Curator Eva Respini talks with Shirana Shahbazi.
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Shirana Shahbazi makes photographs in classical art-historical genres, including portraiture, still life, and landscape, often translating and repeating her images in different mediums: hand-knotted carpets, for instance, and photorealistic billboards painted by artisans hired in her native Iran. More recently, Shahbazi has produced work that is architectural in scale, creating installations of multiple images hung on wallpaper. This site-specific installation features a repeated geometric pattern derived from one of the artist’s abstract photographs, printed as a wallpapered lithograph with applied pigment and wrapped around the center wall of the gallery.

Alternating between abstraction and representation, Shahbazi’s vividly colored pictures are made in the crisp style of commercial studio photography, without the aid of digital tools. To make her abstract compositions, she photographs painted pedestals and other geometric volumes; sometimes she makes multiple images of the same objects, turning the volumes between exposures to create a dynamic interplay between surface and depth and a sumptuous field of geometric color and pattern. Shahbazi arranges her pictures in surprising combinations. Here she juxtaposes abstract geometries with the hard edges of jagged mountains and the precise form of a diver in mid-flight. Shahbazi’s arrangements highlight similarities between pictures from different genres and point to structural parallels between outside and inside, organic and manufactured, and the natural and constructed landscape. Her photographs, translated into different mediums and arranged in different groupings each time they are shown, play differently with the viewer’s perception with every new iteration.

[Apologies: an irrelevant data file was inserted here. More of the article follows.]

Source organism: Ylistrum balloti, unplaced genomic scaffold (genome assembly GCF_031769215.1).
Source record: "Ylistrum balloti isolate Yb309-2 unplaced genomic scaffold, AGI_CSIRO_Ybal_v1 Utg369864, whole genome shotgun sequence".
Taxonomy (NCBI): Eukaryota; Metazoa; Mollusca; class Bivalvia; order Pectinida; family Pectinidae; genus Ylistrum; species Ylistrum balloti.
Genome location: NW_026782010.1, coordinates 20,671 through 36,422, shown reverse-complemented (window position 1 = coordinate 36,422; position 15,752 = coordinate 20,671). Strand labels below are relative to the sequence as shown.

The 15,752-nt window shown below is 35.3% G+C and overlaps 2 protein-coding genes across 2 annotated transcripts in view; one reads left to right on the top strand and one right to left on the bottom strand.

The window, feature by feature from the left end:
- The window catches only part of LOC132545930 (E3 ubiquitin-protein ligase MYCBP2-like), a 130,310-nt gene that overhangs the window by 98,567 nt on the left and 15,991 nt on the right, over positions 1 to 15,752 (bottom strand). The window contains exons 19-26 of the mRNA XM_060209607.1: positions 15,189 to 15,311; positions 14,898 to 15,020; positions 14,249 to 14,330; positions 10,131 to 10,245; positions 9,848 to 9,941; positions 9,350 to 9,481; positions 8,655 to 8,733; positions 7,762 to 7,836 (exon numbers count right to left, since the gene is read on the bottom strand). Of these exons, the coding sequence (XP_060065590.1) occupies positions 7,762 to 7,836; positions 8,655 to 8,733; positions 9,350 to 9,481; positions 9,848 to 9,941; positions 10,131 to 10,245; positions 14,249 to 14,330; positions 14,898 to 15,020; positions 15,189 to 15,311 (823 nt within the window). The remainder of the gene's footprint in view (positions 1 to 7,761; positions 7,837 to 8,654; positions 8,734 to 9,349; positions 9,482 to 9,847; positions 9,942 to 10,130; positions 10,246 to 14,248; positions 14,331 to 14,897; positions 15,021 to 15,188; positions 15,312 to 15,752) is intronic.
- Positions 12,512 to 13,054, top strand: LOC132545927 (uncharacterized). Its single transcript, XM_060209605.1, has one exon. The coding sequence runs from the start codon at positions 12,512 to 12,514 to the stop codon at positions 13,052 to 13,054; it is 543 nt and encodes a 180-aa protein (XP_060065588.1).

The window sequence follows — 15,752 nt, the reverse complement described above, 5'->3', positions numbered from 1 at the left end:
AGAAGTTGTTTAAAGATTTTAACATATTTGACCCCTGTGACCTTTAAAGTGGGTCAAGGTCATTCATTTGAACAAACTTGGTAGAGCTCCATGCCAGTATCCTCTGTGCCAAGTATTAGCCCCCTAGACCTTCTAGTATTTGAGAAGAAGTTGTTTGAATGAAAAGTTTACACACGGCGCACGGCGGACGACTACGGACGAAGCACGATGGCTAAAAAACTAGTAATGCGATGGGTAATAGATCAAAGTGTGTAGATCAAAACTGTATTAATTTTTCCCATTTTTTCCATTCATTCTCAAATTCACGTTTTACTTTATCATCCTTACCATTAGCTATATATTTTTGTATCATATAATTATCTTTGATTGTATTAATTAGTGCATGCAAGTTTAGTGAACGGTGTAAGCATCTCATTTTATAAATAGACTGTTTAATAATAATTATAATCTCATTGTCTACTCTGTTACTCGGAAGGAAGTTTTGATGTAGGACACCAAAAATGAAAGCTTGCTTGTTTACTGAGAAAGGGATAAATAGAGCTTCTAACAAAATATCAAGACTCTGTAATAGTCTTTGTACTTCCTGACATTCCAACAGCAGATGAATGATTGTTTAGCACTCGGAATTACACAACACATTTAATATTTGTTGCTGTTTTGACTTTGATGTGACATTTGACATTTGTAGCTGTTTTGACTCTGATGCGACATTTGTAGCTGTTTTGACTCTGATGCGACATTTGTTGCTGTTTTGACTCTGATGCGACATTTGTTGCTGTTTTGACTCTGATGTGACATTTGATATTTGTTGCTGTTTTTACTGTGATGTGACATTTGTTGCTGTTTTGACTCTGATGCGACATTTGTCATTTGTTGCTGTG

Sharina Shahbazi was born in 1974 in Tehran. She studied photography at the Fachhochschule Dortmund in Germany and Hochschule für Gestaltung und Kunst in Zurich. Shahbazi lives and works in Zurich.